If you make an improvement, it’s not going to be to the industry as a whole — it’ll be specific. And actually improvements have always been specific; it’s just that the industries have since multiplied and narrowed. Inventors once made drops into a puddle, but the puddle then expanded into an ocean. It doesn’t make the drops any less innovative.
A case study from Twitter on the benefits of using a design system:
With component-based design, development becomes an act of composition, rather than constantly reinventing the wheel.
I think that could be boiled down to this:
Component-based design favours composition over invention.
I’m not saying that’s good. I’m not saying that’s bad. I’m also not saying it’s neutral.
I just binge-listened to the six episodes of the first season of this podcast from Stephen Fry—it’s excellent!
It covers the history of communication from the emergence of language to the modern day. At first I was worried that it was going to rehash some of the more questionable ideas in the risible Sapiens, but it turned out to be far more like James Gleick’s The Information or Tom Standage’s The Victorian Internet (two of my favourite books on the history of technology).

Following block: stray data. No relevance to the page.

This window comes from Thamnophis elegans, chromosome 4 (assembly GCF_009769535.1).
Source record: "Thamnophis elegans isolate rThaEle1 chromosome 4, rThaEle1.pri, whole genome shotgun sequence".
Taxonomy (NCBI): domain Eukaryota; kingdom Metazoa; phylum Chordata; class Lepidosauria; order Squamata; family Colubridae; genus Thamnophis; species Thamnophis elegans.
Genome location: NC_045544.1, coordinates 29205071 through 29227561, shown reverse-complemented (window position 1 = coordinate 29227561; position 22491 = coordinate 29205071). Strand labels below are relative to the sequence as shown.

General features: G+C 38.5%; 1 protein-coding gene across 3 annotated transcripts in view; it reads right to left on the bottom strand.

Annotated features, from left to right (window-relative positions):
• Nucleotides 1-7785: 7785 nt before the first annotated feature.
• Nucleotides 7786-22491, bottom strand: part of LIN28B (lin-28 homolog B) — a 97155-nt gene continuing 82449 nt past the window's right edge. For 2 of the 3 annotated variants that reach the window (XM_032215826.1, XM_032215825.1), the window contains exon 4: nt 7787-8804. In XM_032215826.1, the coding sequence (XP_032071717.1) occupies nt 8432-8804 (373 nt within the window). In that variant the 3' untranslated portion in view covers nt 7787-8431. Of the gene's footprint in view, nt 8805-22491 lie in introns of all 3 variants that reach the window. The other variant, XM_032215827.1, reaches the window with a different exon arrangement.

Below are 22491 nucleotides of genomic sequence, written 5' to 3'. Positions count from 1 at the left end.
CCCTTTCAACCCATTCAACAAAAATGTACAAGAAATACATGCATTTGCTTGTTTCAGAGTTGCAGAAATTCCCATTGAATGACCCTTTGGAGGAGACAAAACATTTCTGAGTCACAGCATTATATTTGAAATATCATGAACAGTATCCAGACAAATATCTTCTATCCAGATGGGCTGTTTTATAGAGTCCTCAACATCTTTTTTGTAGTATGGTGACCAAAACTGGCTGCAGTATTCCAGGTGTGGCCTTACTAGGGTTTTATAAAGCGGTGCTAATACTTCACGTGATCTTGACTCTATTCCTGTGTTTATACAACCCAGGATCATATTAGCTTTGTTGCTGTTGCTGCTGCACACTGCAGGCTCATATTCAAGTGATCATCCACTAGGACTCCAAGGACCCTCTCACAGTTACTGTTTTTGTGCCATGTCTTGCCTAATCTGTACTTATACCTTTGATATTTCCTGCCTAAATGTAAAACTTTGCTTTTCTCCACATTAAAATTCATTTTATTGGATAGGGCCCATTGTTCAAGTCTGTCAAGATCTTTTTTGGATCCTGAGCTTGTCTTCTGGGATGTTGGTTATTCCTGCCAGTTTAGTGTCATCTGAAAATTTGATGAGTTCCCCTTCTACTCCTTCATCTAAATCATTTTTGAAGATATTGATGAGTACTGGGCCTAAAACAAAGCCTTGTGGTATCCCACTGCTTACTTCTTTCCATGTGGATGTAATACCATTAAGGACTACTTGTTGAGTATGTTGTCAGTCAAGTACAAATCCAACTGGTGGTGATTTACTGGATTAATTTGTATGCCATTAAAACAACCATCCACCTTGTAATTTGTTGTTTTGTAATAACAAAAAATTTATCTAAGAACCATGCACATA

There’s no annoying sponsorship interruptions and the whole series feels more like an audiobook than a podcast—an audiobook researched, written and read by Stephen Fry!
The terrific talk from Beyond Tellerrand by Claire L. Evans, author of Broad Band.
As we face issues of privacy, identity, and society in a networked world, we have much to learn from these women, who anticipated the Internet’s greatest problems, faced them, and discovered solutions we can still use today.
Gene Wolfe: A Science Fiction Legend on the Future-Altering Technologies We Forgot to Invent | The Polymath Project
We humans are not good at imagining the future. The future we see ends up looking a lot like the past with a few things tweaked or added on.
Boxman’s talk about complexity, reasoning, philosophy, and design is soooo good!
A transcript of the superb talk that Ellen delivered at Patterns Day. So good!
How the printing press led to the microscope, and chlorination transformed women’s fashion—Steven Johnson channels James Burke.